Lately there  has been a great deal of debate over the roles National Parks play.  Some feel they should serve as a showcase for our nation's natural beauty while others feel they should act as a sanctuary that protects natural habitats and beauty.  Depending on how you frame your opinion, it may hinder how you view Fundy.  As a relatively small park, Fundy has little infrastructure, outside the golf course, so if a urbanized, full service escape is what you are looking for, Fundy is not likely your destination of choice.  It is for that reason though, a frequent destination of mine.  I hope that, as more and more Parks are moving towards high end, service oriented, tourism development, Fundy can resist that demand.

As I mentioned earlier, the hike in the Park is along an old logging road, but the end is a spectacular beach surrounded by tidal mud flats and steep valleys.  Goose River acts as the western boundary of Fundy National Park and this could be unfortunate as the entire River deserves protection.  As we leave Fundy we play the "In Fundy, Outta Fundy Game near the signs marking the Park border.

The next Park we encounter is the linear Fundy Trail Parkway.  A number of years ago some people thought it would be a great idea to promote the Fundy coast here as an undeveloped coastline by developing it.  It is unlikely that the tax payers of New Brunswick truly know, or understand maybe, what they are paying for in regards to the Fundy Trail Parkway.  The road is built over steep valleys that are prone to drastically changing weather conditions not just seasonally but daily.  The steep valleys create high volumes of runoff when the weather brings rain or snow, and when you put a road in a steep location such as the area around Big Salmon River, controlling run off, and maintaining roads becomes a large undertaking.  Unforunately some of this has resulted in the development of large washouts along small streams and Long Beach Creek.  In many places you can see where the FFP has been impacted and become impassable due to this washing and slumping.  I don't place all the blame on the development of the Parkway as some has to be attributed to more intense rainfalls by nature lately, but I still don't agree with the manner in which the FTP was developed.  I think New Brunswickers, especially those who love nature and wild spaces should be upset that their tax dollars are being spent on creating this environmental degradation and more so that we will continue to pay for it as it will likely never pay for itself.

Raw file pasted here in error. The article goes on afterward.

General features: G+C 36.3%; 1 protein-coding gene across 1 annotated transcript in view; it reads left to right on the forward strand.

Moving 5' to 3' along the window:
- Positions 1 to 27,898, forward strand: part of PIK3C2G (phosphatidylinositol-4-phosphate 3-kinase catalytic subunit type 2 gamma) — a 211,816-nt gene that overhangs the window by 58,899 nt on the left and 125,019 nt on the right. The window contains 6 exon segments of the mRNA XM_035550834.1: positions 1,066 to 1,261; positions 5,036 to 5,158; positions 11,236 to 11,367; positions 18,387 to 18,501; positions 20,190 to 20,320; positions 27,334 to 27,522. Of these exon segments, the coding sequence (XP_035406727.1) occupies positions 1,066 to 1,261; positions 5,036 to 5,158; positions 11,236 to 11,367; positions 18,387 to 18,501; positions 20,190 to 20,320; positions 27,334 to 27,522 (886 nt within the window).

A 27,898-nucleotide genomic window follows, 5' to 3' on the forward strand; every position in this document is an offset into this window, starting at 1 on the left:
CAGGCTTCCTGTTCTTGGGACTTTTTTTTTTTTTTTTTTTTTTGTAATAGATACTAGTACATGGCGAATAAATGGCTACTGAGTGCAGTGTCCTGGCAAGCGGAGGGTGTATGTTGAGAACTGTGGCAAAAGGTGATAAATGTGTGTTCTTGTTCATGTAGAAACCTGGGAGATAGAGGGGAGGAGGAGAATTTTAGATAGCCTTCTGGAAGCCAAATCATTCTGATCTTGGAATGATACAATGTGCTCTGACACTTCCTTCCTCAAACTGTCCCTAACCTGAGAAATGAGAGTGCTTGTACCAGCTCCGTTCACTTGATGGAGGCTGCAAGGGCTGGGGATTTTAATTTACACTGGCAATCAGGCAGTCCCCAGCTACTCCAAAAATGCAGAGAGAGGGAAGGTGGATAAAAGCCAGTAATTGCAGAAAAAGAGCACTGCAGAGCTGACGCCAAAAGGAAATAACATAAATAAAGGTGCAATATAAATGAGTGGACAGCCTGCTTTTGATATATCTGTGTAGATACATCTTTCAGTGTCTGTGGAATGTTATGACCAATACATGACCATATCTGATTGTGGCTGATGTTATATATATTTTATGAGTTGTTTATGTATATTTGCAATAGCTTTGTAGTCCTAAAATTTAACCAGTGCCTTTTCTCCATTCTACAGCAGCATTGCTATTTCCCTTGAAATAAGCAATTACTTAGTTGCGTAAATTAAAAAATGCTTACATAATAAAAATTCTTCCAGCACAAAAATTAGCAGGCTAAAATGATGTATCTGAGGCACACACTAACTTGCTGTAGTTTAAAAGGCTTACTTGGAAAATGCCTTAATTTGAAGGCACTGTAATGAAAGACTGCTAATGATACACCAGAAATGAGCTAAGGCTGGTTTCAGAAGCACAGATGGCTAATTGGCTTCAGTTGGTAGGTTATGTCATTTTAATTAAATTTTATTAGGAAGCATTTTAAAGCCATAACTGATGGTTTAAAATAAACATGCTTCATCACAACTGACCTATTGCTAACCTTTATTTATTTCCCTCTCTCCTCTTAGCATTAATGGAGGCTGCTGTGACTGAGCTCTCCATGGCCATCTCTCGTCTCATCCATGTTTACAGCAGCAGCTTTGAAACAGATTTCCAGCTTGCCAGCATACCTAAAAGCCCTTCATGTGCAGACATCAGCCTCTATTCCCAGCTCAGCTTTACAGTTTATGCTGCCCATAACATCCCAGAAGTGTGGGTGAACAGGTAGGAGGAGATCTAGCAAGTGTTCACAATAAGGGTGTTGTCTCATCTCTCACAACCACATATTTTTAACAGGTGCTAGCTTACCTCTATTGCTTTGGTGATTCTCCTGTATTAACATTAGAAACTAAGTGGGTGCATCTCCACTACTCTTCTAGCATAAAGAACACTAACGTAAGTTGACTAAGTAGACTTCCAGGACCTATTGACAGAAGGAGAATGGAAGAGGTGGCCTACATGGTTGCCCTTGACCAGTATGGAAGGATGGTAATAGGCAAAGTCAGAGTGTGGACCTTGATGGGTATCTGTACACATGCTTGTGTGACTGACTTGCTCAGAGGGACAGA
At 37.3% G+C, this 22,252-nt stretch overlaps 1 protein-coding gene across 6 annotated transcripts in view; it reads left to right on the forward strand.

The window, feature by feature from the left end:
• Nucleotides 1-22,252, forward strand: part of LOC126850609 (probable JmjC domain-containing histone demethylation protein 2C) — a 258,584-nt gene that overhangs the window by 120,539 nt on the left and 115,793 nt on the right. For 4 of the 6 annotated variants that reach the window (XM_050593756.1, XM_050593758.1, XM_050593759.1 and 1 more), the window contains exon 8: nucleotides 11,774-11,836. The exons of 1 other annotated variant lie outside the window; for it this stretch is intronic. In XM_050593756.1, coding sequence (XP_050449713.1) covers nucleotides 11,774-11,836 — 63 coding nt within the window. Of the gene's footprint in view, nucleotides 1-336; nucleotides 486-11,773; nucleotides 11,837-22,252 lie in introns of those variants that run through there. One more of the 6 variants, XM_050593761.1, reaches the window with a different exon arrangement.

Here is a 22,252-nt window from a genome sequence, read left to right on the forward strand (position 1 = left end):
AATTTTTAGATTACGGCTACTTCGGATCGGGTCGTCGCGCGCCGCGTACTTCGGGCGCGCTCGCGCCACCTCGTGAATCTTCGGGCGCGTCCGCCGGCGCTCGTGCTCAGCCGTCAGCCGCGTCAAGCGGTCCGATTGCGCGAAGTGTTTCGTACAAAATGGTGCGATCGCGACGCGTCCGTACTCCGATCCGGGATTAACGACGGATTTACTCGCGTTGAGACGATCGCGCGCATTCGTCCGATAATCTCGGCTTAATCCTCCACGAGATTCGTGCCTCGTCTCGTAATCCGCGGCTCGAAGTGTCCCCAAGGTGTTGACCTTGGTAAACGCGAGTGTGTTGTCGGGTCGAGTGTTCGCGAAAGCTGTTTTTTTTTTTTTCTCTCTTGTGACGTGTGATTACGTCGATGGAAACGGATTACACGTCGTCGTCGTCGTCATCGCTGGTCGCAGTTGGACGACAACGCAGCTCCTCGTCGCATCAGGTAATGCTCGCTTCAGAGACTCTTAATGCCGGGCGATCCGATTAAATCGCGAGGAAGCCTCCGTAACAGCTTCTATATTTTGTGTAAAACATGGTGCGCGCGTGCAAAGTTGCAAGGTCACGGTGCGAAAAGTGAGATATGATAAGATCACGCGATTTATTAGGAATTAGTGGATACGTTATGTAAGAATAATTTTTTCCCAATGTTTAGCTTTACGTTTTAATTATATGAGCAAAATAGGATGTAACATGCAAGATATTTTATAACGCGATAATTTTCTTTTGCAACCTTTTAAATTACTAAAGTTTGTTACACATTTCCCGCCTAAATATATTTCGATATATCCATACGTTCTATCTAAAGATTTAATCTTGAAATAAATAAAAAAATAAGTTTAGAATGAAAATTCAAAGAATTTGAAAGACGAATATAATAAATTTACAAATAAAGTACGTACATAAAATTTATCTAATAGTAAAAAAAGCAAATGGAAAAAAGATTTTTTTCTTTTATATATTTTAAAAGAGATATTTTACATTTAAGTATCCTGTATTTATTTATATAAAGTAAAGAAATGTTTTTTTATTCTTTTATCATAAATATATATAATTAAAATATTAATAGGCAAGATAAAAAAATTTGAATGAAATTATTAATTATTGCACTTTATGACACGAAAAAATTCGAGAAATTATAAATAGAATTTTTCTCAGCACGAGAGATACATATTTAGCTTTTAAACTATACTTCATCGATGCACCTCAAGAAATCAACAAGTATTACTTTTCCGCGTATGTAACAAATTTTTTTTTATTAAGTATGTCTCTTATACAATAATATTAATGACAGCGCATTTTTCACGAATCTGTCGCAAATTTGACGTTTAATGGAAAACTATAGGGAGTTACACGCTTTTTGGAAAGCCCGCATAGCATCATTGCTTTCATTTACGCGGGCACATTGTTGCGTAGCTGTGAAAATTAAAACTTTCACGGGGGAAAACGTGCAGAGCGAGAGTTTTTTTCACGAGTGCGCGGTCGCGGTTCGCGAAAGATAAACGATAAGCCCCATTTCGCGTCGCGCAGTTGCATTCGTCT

The next entry will be more cheerful and showcase the beauty of the FFP.  I promise.  I just really needed to let people know again about the threats to the FFP in the name of tourism.  In my mind we would have been much better off to promote more backpacking and wilderness excursions to the area.